Rating: *** (good, classic “LCO Match”)

AJA KONG vs. SUZUKA MINAMI:
* A non-Title match featuring the World Champion up against the upper-mid gatekeeper. Minami’s in some odd sparkly dark blue singlet I’ve never seen before. Aja’s in the purple & white.

Minami harries Aja with speed, but runs right into a Vader Attack. She gets a rollup out of the corner, but a flying cross-body is caught and she’s slammed. Aja tosses her around the by the hair and throws kicks & headbutts, then a “MINAMIIIIIIII!!” avalanche into the corner. Backdrop suplex gets two, and she dumps Minami and hucks a TABLE at her, just being merciless as hell, yet also casual about it, like this is just a walk in the park for her. She throws a chair, ANOTHER table, then one of those “random metal squares”, then piledrives Minami on the square.

Aja hits three piledrivers in a row, then a second rope splash & a backdrop driver, and Minami FINALLY scores a real comeback move with a German Suplex. Aja promptly hits a mountain bomb out of a charge, but attempts a Super one and gets knocked off- Minami’s Flying Senton misses, but she gets a rollup before walking into an Uraken. She manages the standard “Sunset Flip Powerbomb” reversal of the Super Mountain Bomb- two! She tries a German, running out of shit, but Aja does a standing switch into her own… for three (8:24 of 13:30 shown)! The interviewer says something she doesn’t like and gets swatted in the post-match, too.

Holy god- what an absolute SLAUGHTER. I’ve never seen anyone who was a serious name take such a one-sided beating as Minami did here, as Aja just destroyed her with move after move after move, doing various unfair things just to prove a point and show her dominance. Minami didn’t start hitting stuff until very late in the game, doing some crafty stuff to stay in the match, but it just wasn’t to be. And pinning someone with a GERMAN SUPLEX, a basic (if elite) move, is another big case of “This is the Ace”.

Rating: **1/2 (staggeringly one-sided, but some good stuff- among the better, more well-wrestled squashes you’ll see)

MANAMI TOYOTA & TOSHIYO YAMADA vs. KYOKO INOUE & TAKAKO INOUE:
* Well here’s an interesting one, and a fountain of ***** matches in the future, but it’s a non-title match and at this point “Double Inoue” isn’t even a regular team. Manami’s in black, while Yamada’s now switched to one-piece singlets after years of shirts & pants- this is a white & silver one with her name on it. Kyoko’s in sparkly pink & yellow gear, and Takako’s in a blue/light blue outfit this time.

Takako promptly runs in to cheat, but when Yamada does, she boots her partner by mistake. Manami gets tossed to the ropes, but fires off with a Running No-Hands Springboard… hitting the mat. She manages a dropkick out of the corner and her Inverted Nelson Suplex, but Kyoko hits the snap fallaway slam, dropkick & Giant Swing, as we’re hitting the signature spots early. Takako in with some mean shit, and she hits the “walk around and knee them in the face” Tombstone for two. Another gets two and we’re clearly clipped a bit already. Manami reverses a double-lariat to the Rolling Cradle on Kyoko, and aims for her finisher already, but Kyoko slips out and powerbombs her out of the Manami Roll for two. Kyoko’s dropkicked out of the Slingshot Backsplash, but Manami botches her second Running Springboard and instead settles for a flying splash suicida to both women- good improvisation there.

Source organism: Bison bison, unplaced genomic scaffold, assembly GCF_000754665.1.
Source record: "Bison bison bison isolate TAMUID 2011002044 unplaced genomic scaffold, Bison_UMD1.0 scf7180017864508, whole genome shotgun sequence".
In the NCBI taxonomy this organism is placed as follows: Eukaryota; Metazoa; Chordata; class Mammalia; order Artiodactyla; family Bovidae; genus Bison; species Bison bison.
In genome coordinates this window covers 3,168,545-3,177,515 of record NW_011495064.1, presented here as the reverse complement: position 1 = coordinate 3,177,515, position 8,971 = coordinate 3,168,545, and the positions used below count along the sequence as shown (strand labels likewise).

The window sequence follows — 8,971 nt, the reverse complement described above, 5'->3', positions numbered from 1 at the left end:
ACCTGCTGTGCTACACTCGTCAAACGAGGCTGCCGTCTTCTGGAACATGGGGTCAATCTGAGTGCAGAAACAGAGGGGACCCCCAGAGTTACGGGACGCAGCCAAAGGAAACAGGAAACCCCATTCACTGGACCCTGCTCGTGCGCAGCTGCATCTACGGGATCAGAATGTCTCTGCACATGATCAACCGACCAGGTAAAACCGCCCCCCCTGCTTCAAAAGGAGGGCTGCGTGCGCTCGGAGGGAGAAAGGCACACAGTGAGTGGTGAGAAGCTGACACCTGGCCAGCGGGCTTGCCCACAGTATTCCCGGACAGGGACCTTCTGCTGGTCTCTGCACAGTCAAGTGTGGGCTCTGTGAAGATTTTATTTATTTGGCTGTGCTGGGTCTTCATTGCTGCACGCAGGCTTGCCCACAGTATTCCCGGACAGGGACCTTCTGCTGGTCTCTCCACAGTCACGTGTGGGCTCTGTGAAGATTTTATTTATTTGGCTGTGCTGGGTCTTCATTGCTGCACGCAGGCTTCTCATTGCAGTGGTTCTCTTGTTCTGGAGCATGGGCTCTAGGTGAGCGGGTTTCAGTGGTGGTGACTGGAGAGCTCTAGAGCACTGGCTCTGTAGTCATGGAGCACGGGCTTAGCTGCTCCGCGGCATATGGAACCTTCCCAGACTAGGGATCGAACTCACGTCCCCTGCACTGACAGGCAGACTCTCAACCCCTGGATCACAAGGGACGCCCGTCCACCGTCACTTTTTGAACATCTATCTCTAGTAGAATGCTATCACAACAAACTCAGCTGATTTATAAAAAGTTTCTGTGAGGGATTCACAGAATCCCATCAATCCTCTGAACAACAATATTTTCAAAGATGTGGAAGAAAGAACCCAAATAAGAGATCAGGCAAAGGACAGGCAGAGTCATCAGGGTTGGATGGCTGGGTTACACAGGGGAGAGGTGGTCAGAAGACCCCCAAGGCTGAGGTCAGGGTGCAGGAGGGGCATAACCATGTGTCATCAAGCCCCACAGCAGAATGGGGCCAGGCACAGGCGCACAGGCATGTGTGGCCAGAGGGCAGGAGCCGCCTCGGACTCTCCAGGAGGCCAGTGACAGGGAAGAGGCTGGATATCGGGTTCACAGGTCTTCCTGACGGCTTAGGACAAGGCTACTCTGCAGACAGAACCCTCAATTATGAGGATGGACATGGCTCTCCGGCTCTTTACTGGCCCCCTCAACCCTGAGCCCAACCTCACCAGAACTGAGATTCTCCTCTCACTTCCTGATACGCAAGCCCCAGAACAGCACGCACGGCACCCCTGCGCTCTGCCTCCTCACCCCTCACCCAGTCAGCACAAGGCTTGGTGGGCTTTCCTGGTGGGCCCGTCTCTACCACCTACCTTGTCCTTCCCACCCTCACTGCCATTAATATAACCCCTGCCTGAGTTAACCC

Moonsault misses Kyoko but a Manami Roll gets two on Takako. Yamada & Takako reverse stuff on each other until Takako catches her with a super armdrag and Aurora Special (shoulder-mounted backdrop) for two-counts. Yamada lands Kick Beamspam on Kyoko to come back, but she hits the Slingshot Backsplash on the champs and a Run-Up Flying Back Elbow on Yamada for two! Niagara Driver fails, so the champs hit her with a Missile Kick/German/Double Flying Headbutt combo for two! Takako stops the Reverse Gory Bomb, but Manami stops the Niagara Driver- Flying Enzuigiri gets two for Yamada, but Takako saves. Manami deals with her and Yamada hits the Reverse Gory Bomb for the pin at (10:24 of 17:13 shown) for a shockingly-easy, standard win- the champs never seemed to be in trouble!

Interesting little match, as they cut it a bunch for TV, and they hit a bunch of signature stuff and all their big moves, but with much less authority than usual. An odd kind of “TV Match” you get with AJW, where they cut out restholds and do their big spots, but you can tell the effort’s not QUITE there to hit ****+, because they have a bigger show coming up. So you get stuff like people taking a ton of moves, but then just firing back with their own, super-agile movements like they weren’t hurting at all (just in case you thought AEW invented that). But like… most of their big stuff is there! And they do a lot of move teases and hitting it the second time- stuff like that. It lets you see how good they are, and makes you appreciate more when they really open up for the big matches.

Rating: ***1/4 (good, abridged TV match with a lot of their good stuff, but no real peril for the champs)

We end things watching the other match from this show, and get the real times for the televised bouts. Tomoko Watanabe beats Numacchi with the Screwdriver at (10:40), I guess.

Overall, a good hour+ of TV- they shorten the matches by a bit, so you see only the “heated” portions, and the effort’s not quite the same as on the big shows, but it kind of makes you appreciate the WHOLE promotion a bit more- seeing LCO score wins on thrown-together teams, or the champs pick up a pretty easy win for once. Aja completely demolishing Minami is pretty shocking, too.